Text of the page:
Reservations on the Nuclear Train

The Bush/Cheney energy plan has breathed new life into the nuclear industry -- but we still don't know where the waste will go, or how it will get there safely.

| Fri Aug. 17, 2001 3:00 AM EDT

When a train carrying hydrochloric acid derailed and caught fire in a tunnel near Baltimore last month, a silent tremor of fear must have shivered through the boardrooms of nuclear-energy corporations. Nuclear executives know, as few Americans do, that the train could theoretically have been carrying radioactive material; the Department of Energy has approved the use of that track for transport of high-level nuclear waste.

Trains loaded with highly radioactive waste from nuclear plants will be rolling across the American heartland sooner than most people may realize, in large part because the Bush administration intends to re-emphasize nuclear power as part of its energy plan. But more nuclear plants and increased production at existing plants means more waste, which presents a sticky problem for the government and its friends in the energy industry.

Advertise on MotherJones.com

It's been about three decades since the US began producing significant amounts of energy from nuclear fission, but the country has yet to decide on a long-term storage solution for the resulting waste. And assuming, as most experts do, that the controversial storage facility at Yucca Mountain is approved, how will the waste get there? Or to the private storage facility proposed for the Skull Valley Goshute Indian reservation in Utah? The US Department of Energy may be sending it via train (or truck) through a town near you.

Critics of so-called "nuke trains" point out that train derailments in general are on the rise, and there have been dozens of serious "incidents" involving spent fuel shipments since 1949. By some calculations, the contents of a single container of spent nuclear fuel could release as much radioactivity as 200 Hiroshima bombs.

Nuclear industry scientists say safety precautions make the chances of a container breaking open and leaking, even in a serious train wreck, minute. But the Baltimore accident raises questions about their assurances. Casks designed for transport of radioactive waste are built to withstand temperatures of as much as 1,475 degrees for up to 30 minutes. The Baltimore Sun reported that the Baltimore train burned at temperatures as high as 1,500 degrees for several days.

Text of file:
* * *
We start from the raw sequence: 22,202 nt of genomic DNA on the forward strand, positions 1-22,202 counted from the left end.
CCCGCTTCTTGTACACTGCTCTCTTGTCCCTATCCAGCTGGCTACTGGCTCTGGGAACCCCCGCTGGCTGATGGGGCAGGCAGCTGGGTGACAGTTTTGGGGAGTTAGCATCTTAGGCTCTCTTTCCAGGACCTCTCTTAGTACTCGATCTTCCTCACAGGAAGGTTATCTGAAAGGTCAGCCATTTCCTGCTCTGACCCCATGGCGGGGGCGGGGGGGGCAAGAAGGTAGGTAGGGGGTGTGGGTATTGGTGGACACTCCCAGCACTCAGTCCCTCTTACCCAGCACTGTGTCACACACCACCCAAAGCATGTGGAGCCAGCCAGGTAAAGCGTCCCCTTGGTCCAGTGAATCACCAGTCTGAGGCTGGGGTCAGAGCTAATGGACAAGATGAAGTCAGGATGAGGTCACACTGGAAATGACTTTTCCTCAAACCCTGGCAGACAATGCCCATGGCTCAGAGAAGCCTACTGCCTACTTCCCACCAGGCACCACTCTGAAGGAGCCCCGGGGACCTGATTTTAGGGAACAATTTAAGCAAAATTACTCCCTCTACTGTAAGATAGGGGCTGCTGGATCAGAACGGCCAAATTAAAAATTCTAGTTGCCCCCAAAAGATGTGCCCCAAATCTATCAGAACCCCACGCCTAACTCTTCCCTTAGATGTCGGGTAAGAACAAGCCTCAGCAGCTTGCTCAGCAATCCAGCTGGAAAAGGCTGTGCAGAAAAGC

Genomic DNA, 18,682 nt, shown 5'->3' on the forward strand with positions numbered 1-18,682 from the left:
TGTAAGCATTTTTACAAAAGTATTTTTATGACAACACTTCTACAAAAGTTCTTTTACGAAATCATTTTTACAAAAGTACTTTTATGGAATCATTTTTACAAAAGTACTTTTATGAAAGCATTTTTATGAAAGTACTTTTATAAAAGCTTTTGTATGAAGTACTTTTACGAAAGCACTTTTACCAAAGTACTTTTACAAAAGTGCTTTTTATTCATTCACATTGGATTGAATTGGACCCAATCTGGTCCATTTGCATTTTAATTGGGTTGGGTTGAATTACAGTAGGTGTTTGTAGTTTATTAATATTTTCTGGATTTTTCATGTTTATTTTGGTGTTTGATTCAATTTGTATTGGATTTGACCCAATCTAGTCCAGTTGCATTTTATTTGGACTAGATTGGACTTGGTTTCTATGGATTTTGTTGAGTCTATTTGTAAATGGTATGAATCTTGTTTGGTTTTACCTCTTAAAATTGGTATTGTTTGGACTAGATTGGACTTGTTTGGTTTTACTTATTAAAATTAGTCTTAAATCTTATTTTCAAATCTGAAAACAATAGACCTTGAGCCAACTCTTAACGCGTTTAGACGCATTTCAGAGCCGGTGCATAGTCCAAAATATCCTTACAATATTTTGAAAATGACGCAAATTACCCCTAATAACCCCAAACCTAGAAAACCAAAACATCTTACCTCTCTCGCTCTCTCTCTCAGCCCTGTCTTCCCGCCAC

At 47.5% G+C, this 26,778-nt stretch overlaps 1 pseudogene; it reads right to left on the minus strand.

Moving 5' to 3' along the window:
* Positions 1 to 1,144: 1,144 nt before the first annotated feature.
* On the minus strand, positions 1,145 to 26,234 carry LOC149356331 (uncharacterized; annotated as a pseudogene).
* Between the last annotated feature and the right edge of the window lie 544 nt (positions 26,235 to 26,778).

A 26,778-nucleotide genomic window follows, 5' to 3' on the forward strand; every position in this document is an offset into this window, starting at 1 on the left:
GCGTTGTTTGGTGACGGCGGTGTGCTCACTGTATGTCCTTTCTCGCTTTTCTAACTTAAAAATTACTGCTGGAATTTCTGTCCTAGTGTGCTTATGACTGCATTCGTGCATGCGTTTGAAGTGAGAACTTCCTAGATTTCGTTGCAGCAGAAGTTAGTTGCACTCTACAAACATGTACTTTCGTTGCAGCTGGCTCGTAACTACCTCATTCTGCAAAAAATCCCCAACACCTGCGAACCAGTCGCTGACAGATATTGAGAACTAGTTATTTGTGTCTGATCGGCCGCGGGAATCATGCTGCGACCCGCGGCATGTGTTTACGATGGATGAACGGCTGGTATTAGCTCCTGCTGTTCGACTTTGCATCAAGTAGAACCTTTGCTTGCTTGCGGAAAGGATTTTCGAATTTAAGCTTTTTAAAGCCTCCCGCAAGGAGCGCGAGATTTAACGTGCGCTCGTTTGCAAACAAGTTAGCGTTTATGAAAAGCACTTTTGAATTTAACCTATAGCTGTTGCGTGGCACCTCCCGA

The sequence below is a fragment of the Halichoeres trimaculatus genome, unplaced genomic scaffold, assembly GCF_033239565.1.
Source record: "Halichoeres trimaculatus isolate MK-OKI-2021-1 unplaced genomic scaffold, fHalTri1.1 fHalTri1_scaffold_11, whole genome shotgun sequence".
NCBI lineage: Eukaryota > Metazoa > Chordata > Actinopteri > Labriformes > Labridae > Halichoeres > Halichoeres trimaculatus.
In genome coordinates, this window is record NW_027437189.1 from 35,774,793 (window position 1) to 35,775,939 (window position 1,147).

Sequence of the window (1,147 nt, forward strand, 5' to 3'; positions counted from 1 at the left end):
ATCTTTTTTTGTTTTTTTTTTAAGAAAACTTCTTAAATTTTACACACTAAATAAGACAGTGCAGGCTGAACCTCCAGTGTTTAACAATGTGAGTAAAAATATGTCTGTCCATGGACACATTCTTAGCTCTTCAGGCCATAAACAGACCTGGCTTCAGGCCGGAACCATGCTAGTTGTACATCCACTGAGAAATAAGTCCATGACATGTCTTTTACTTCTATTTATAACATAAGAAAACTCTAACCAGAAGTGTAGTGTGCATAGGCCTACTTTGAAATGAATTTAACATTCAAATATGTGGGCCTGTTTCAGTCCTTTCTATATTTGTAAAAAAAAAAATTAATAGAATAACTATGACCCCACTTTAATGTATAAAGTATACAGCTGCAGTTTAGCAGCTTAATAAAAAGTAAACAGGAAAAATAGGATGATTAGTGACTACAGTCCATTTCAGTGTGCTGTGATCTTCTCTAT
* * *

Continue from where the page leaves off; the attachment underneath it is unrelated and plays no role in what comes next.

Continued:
There is also the real threat of terrorism against trains carrying such dangerous cargo -- what the Nuclear Regulatory Commission calls "radiological sabotage." At a 1996 counter-terrorism symposium in Las Vegas, researchers presented a report on the risks of terrorism and sabotage against nuclear spent-fuel shipments to Yucca Mountain, and urged the NRC to "completely reexamine" their estimates of a terrorist threat.

In Europe, controversy over nuclear waste transport has resulted in massive protests, culminating this year with demonstrators chaining themselves to the tracks. Only "the biggest security operation since World War II" allowed authorities to clear a path for the train. The hubbub spread through Europe; now London is considering an outright ban on nuclear shipments over the city's trouble-prone rails.

On this side of the Atlantic, a growing alliance of activists is betting that if Americans -- especially those who live in the towns on the designated rail lines -- knew of the potential dangers, they too would take to the streets in protest. A shipment of spent fuel from New York to an Idaho processing plant planned for this year may "be the first of tens of thousands of shipments" the federal government would like to see approved, Kevin Kamps, an organizer for the Nuclear Information and Resource Service, told Newsweek. In Springfield, Ill., which is on the New York-to-Idaho route, residents in the past protested shipments of napalm through their town. Anti-nuke organizer David Kraft told the Evansville Courier Press, "This stuff makes napalm look like cupcakes."

BRITS TORTURED GAYS TO 'CURE' THEM
In the 1950s and '60s, Great Britain's publicly funded National Health Service forced gays to undergo harsh experimental procedures designed to "cure" them of homosexuality, reports PlanetOut. The NHS used electroshock therapy, hallucinogenic drugs and brainwashing techniques. Gays who agreed to the treatments often did so because their only other choice was prison: Homosexual acts were illegal in Britain at the time. Among those treated was Alan Turing, the noted mathematician and World War II codebreaker, who was reportedly forced to undergo estrogen treatments before he committed suicide in 1954.

INVENTING THE ABORTION DISEASE
Having failed to succeed in the courts and on the streets, the anti-choice brigades are picking a new battlefield: Linguistics. Among their latest linguistic creations is "Post Abortion Stress Syndrome" or PASS. Not recognized as an official diagnosis by any major medical organization, the syndrome is said to involve feelings of guilt and nightmares -- reasonable reactions to a emotionally and physically difficult procedure, but far short of a medical condition. Ms. conjectures that the "syndrome" is a legal invention intended to pave the way for anti-choice groups to file malpractice lawsuits against abortion providers.

As"60 Minutes" recently reported, the term "partial-birth abortion" is also a creation of right-wing abortion foes, who sought an emotionally charged phrase in their quest to outlaw one type of procedure and thereby open the door for an outright ban on abortion.

Get Mother Jones by Email - Free. Like what you're reading? Get the best of MoJo three times a week.